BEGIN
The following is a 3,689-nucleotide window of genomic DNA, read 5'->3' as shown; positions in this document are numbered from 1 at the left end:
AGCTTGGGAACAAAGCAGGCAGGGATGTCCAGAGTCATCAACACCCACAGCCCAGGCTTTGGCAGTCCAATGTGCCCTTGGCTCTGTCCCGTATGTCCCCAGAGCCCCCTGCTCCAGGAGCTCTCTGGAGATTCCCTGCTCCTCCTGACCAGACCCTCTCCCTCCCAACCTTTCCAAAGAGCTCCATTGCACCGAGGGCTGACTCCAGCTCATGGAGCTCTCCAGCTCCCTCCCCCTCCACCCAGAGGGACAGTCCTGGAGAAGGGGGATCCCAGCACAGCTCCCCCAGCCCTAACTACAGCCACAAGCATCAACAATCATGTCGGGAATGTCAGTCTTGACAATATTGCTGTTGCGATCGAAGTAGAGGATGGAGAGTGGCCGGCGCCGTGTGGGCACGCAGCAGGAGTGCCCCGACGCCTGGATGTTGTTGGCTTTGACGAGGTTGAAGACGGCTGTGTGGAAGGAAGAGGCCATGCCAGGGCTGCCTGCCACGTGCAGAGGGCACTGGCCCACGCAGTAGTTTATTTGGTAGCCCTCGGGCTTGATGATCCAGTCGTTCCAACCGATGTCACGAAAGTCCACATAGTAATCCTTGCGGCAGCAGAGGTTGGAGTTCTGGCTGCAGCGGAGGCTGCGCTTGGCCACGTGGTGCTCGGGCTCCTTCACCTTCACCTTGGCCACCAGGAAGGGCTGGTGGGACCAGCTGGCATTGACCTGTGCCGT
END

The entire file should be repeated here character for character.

The following is a 3,689-nucleotide window of genomic DNA, read 5'->3' as shown; positions in this document are numbered from 1 at the left end:
AGCTTGGGAACAAAGCAGGCAGGGATGTCCAGAGTCATCAACACCCACAGCCCAGGCTTTGGCAGTCCAATGTGCCCTTGGCTCTGTCCCGTATGTCCCCAGAGCCCCCTGCTCCAGGAGCTCTCTGGAGATTCCCTGCTCCTCCTGACCAGACCCTCTCCCTCCCAACCTTTCCAAAGAGCTCCATTGCACCGAGGGCTGACTCCAGCTCATGGAGCTCTCCAGCTCCCTCCCCCTCCACCCAGAGGGACAGTCCTGGAGAAGGGGGATCCCAGCACAGCTCCCCCAGCCCTAACTACAGCCACAAGCATCAACAATCATGTCGGGAATGTCAGTCTTGACAATATTGCTGTTGCGATCGAAGTAGAGGATGGAGAGTGGCCGGCGCCGTGTGGGCACGCAGCAGGAGTGCCCCGACGCCTGGATGTTGTTGGCTTTGACGAGGTTGAAGACGGCTGTGTGGAAGGAAGAGGCCATGCCAGGGCTGCCTGCCACGTGCAGAGGGCACTGGCCCACGCAGTAGTTTATTTGGTAGCCCTCGGGCTTGATGATCCAGTCGTTCCAACCGATGTCACGAAAGTCCACATAGTAATCCTTGCGGCAGCAGAGGTTGGAGTTCTGGCTGCAGCGGAGGCTGCGCTTGGCCACGTGGTGCTCGGGCTCCTTCACCTTCACCTTGGCCACCAGGAAGGGCTGGTGGGACCAGCTGGCATTGACCTGTGCCGT